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Torque required to rotate this wheel?

  1. Jul 10, 2014 #1
    Dear experts,
    I am an electrOnics engg and weak in mech parts .
    please refer to the attached images of this hand machine,
    The wheel at the top weighs 30 kg and is rotated through hand because of which the horizontal plate attached at the bottom moves down and cuts objects using die placed.

    I want to rotate this wheel using single phase Ac motor at around 30-60 rpm but I have no idea of torque required and the rating of motor to buy.
    Can anybody please help.
    Wheel weight -30 KG
    Wheel diameter - 60 cm

    Thanks in advance, Please help

    Attached Files:

  2. jcsd
  3. Jul 10, 2014 #2

    Simon Bridge

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    The net torque required to turn a wheel at a constant rate is zero. Torque is a kind of force - do you remember Newton's Laws?

    Losses in the mechanism tend to depend on speed, this is why you need a non-zero applied torque to maintain a constant speed. You want to use a motor to apply some torque. What is important here is how fast you want to get up to that speed - you'll want a throttle on the motor to keep it there.

    Bottom line - the information is not enough to do a calculation - we need to know about the lubricant and the contact points and so on as well. You'll have to measure the required torque or the losses.
  4. Jul 10, 2014 #3
    Thank Simon for replying.
  5. Jul 11, 2014 #4
    Hi Simon,

    I m planning to rotate the above wheel clockwise for 360 degrees and then anticlockwise for next 360 degree and repeating this pattern alternately, so definately there will be some torque required.
    This alternate rotation I will be doing eith the help microcontroller and relay.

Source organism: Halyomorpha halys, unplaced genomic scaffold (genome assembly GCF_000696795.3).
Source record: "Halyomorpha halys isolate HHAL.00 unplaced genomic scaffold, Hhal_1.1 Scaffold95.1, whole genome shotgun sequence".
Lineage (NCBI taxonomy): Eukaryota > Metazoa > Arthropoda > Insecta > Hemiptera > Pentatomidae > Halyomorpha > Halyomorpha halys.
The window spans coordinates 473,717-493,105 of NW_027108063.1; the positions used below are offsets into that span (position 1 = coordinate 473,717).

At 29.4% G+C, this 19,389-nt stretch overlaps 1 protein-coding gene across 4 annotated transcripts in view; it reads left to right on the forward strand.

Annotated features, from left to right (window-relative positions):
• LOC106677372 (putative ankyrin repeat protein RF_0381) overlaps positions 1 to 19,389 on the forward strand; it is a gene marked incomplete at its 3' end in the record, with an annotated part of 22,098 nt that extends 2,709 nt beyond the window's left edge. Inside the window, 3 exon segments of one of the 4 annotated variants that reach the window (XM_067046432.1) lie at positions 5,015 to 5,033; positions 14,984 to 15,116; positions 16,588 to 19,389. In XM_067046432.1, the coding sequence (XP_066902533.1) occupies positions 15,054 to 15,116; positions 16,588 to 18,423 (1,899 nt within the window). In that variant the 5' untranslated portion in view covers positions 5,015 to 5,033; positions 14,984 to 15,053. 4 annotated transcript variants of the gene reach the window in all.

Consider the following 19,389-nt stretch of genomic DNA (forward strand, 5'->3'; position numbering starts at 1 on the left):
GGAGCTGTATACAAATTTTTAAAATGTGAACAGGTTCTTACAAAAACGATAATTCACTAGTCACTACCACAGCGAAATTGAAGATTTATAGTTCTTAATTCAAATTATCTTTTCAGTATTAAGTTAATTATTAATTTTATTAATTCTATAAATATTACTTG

If you can just give a rough idea about what rating motor should I buy, whether it is 1HP or 2HP.
    Or whether 2 HP mottor will be sufficient to rotate the wheel ?
  6. Jul 11, 2014 #5
    I think it would be easiest to just measure the torque needed as the press is applied by hand. The highest torque will be right towards the end of the stroke, and will be determined by how much output force you need to apply, and the ratio and efficiency of the screw.

    If you can use a digital torque wrench to drive the wheel to see how much torque is being used, you will have a number to work with.

    If you put a gear reduction on it, a much smaller motor can be used, of course, and you will probably be best off just replacing that heavy wheel with a lighter large diameter gear, pulley or sprocket, and using that as your reduction gear/belt/chain drive.
  7. Jul 12, 2014 #6

    Simon Bridge

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    Of course there will be - you are not paying attention: torque causes acceleration.

    Probably a 0.25hp motor will turn the wheel - slowly.
    Please pay attention - to know about the torque required, we need to know about how still the wheel is and how quickly you want it to change it's speed.

    You are best to just measure it.
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